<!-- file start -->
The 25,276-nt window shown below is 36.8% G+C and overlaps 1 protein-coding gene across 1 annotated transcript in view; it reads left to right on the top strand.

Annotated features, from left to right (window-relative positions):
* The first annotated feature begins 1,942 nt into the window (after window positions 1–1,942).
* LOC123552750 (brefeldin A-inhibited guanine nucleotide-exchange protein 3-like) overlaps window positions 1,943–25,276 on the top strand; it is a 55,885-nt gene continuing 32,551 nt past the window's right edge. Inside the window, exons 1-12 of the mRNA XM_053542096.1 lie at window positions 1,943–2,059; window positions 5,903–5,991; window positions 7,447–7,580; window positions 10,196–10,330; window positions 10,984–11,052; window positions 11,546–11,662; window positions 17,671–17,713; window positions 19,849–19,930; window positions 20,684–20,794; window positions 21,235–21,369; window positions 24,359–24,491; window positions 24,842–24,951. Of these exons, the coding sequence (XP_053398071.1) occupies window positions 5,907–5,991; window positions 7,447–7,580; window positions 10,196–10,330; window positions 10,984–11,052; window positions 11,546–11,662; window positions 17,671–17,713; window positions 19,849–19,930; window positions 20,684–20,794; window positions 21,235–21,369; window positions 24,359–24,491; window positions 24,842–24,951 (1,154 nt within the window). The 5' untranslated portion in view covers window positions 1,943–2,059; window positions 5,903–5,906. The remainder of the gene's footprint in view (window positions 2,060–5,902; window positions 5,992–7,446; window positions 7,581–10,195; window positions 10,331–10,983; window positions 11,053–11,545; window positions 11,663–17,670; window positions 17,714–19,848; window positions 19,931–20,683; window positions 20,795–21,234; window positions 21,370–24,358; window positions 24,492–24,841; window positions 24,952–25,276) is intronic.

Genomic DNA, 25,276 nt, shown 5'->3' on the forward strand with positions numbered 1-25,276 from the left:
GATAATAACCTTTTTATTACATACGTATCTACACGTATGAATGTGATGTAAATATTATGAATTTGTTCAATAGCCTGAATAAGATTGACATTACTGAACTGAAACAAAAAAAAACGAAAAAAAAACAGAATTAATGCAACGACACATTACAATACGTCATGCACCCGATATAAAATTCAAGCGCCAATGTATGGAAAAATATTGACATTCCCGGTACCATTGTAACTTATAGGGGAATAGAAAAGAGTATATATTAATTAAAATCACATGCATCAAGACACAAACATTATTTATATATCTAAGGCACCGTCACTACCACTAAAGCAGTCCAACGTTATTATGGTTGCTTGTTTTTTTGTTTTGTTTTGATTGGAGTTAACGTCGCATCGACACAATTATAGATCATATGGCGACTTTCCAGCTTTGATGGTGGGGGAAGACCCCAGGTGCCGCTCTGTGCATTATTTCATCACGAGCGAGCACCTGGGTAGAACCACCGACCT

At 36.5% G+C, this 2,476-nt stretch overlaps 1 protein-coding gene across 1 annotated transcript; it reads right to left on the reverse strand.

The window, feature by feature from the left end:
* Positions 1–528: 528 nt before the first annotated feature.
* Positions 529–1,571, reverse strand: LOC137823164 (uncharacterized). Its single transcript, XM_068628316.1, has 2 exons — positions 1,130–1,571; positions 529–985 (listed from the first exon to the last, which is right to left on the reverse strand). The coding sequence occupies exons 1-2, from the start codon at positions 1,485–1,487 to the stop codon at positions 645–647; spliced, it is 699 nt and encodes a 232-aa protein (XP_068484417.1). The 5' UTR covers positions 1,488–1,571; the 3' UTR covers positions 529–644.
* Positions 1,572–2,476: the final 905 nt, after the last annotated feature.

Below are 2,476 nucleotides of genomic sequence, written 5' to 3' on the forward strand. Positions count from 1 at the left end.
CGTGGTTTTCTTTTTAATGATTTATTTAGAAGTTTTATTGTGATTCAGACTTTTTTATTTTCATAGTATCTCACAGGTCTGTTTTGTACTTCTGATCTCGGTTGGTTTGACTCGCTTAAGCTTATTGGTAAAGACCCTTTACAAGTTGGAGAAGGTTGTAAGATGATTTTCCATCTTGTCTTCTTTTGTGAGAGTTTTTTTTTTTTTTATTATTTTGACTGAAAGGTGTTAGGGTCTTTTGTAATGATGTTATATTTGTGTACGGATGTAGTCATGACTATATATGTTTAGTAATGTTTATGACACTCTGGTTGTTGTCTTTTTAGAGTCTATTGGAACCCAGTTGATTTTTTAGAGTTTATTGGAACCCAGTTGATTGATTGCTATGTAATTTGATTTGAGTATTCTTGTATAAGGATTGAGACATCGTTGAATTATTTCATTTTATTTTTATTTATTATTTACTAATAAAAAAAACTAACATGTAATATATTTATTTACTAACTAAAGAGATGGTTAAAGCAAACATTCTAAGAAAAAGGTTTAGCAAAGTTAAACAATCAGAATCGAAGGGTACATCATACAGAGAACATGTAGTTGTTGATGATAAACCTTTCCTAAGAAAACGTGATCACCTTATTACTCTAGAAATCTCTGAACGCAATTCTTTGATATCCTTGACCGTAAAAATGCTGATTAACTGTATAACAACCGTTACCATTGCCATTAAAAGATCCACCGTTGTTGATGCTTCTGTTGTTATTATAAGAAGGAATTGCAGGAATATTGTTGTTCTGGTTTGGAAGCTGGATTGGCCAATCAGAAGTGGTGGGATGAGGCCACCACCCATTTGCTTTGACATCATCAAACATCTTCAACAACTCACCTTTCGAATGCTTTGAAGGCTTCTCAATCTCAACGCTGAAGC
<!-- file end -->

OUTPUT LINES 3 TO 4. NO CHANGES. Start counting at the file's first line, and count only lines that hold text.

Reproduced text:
* The first annotated feature begins 1,942 nt into the window (after window positions 1–1,942).
* LOC123552750 (brefeldin A-inhibited guanine nucleotide-exchange protein 3-like) overlaps window positions 1,943–25,276 on the top strand; it is a 55,885-nt gene continuing 32,551 nt past the window's right edge. Inside the window, exons 1-12 of the mRNA XM_053542096.1 lie at window positions 1,943–2,059; window positions 5,903–5,991; window positions 7,447–7,580; window positions 10,196–10,330; window positions 10,984–11,052; window positions 11,546–11,662; window positions 17,671–17,713; window positions 19,849–19,930; window positions 20,684–20,794; window positions 21,235–21,369; window positions 24,359–24,491; window positions 24,842–24,951. Of these exons, the coding sequence (XP_053398071.1) occupies window positions 5,907–5,991; window positions 7,447–7,580; window positions 10,196–10,330; window positions 10,984–11,052; window positions 11,546–11,662; window positions 17,671–17,713; window positions 19,849–19,930; window positions 20,684–20,794; window positions 21,235–21,369; window positions 24,359–24,491; window positions 24,842–24,951 (1,154 nt within the window). The 5' untranslated portion in view covers window positions 1,943–2,059; window positions 5,903–5,906. The remainder of the gene's footprint in view (window positions 2,060–5,902; window positions 5,992–7,446; window positions 7,581–10,195; window positions 10,331–10,983; window positions 11,053–11,545; window positions 11,663–17,670; window positions 17,714–19,848; window positions 19,931–20,683; window positions 20,795–21,234; window positions 21,370–24,358; window positions 24,492–24,841; window positions 24,952–25,276) is intronic.